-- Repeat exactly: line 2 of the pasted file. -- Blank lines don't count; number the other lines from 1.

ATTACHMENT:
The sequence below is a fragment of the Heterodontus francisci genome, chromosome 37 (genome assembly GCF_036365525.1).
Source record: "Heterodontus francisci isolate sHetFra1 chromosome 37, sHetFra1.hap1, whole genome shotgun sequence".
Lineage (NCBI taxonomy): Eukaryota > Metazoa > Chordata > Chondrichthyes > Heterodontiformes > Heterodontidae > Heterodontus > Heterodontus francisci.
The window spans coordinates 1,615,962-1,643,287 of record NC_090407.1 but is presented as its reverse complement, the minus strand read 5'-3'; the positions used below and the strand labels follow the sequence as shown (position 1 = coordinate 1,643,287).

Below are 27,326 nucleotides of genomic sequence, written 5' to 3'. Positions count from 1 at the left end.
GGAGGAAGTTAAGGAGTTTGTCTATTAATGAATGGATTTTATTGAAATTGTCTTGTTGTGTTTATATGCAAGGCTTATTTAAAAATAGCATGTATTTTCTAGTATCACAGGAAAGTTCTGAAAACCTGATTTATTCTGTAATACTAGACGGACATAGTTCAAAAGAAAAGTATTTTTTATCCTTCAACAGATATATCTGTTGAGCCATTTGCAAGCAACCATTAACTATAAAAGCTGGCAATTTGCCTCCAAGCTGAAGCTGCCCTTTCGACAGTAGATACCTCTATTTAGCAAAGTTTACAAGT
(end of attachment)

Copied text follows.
Source record: "Heterodontus francisci isolate sHetFra1 chromosome 37, sHetFra1.hap1, whole genome shotgun sequence".